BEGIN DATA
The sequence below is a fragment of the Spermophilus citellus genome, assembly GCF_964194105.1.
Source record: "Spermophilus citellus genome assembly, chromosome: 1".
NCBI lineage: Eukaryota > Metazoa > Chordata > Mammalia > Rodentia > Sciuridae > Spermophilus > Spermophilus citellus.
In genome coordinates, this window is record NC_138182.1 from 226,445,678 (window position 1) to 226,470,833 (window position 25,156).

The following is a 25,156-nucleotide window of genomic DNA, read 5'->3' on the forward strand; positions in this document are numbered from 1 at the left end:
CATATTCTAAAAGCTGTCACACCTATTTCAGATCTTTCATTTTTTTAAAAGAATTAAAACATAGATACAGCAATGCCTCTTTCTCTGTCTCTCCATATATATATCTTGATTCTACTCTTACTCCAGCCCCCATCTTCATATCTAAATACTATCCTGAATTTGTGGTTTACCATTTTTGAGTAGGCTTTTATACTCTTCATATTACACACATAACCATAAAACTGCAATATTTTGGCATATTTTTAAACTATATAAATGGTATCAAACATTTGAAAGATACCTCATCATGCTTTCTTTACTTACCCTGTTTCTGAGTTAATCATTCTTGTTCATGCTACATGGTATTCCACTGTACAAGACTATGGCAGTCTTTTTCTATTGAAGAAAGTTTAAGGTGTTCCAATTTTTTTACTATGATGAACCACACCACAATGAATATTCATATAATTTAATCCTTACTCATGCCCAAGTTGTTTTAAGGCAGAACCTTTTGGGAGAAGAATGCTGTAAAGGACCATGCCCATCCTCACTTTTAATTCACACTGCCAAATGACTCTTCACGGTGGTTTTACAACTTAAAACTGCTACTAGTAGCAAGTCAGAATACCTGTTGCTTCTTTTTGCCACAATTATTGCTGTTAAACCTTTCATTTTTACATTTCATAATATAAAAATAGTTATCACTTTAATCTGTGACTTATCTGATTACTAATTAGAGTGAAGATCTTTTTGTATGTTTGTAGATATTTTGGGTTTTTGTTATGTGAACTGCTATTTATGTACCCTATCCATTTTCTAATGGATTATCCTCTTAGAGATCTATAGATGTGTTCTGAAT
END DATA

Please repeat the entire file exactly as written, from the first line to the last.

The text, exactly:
The sequence below is a fragment of the Spermophilus citellus genome, assembly GCF_964194105.1.
Source record: "Spermophilus citellus genome assembly, chromosome: 1".
NCBI lineage: Eukaryota > Metazoa > Chordata > Mammalia > Rodentia > Sciuridae > Spermophilus > Spermophilus citellus.
In genome coordinates, this window is record NC_138182.1 from 226,445,678 (window position 1) to 226,470,833 (window position 25,156).

The following is a 25,156-nucleotide window of genomic DNA, read 5'->3' on the forward strand; positions in this document are numbered from 1 at the left end:
CATATTCTAAAAGCTGTCACACCTATTTCAGATCTTTCATTTTTTTAAAAGAATTAAAACATAGATACAGCAATGCCTCTTTCTCTGTCTCTCCATATATATATCTTGATTCTACTCTTACTCCAGCCCCCATCTTCATATCTAAATACTATCCTGAATTTGTGGTTTACCATTTTTGAGTAGGCTTTTATACTCTTCATATTACACACATAACCATAAAACTGCAATATTTTGGCATATTTTTAAACTATATAAATGGTATCAAACATTTGAAAGATACCTCATCATGCTTTCTTTACTTACCCTGTTTCTGAGTTAATCATTCTTGTTCATGCTACATGGTATTCCACTGTACAAGACTATGGCAGTCTTTTTCTATTGAAGAAAGTTTAAGGTGTTCCAATTTTTTTACTATGATGAACCACACCACAATGAATATTCATATAATTTAATCCTTACTCATGCCCAAGTTGTTTTAAGGCAGAACCTTTTGGGAGAAGAATGCTGTAAAGGACCATGCCCATCCTCACTTTTAATTCACACTGCCAAATGACTCTTCACGGTGGTTTTACAACTTAAAACTGCTACTAGTAGCAAGTCAGAATACCTGTTGCTTCTTTTTGCCACAATTATTGCTGTTAAACCTTTCATTTTTACATTTCATAATATAAAAATAGTTATCACTTTAATCTGTGACTTATCTGATTACTAATTAGAGTGAAGATCTTTTTGTATGTTTGTAGATATTTTGGGTTTTTGTTATGTGAACTGCTATTTATGTACCCTATCCATTTTCTAATGGATTATCCTCTTAGAGATCTATAGATGTGTTCTGAAT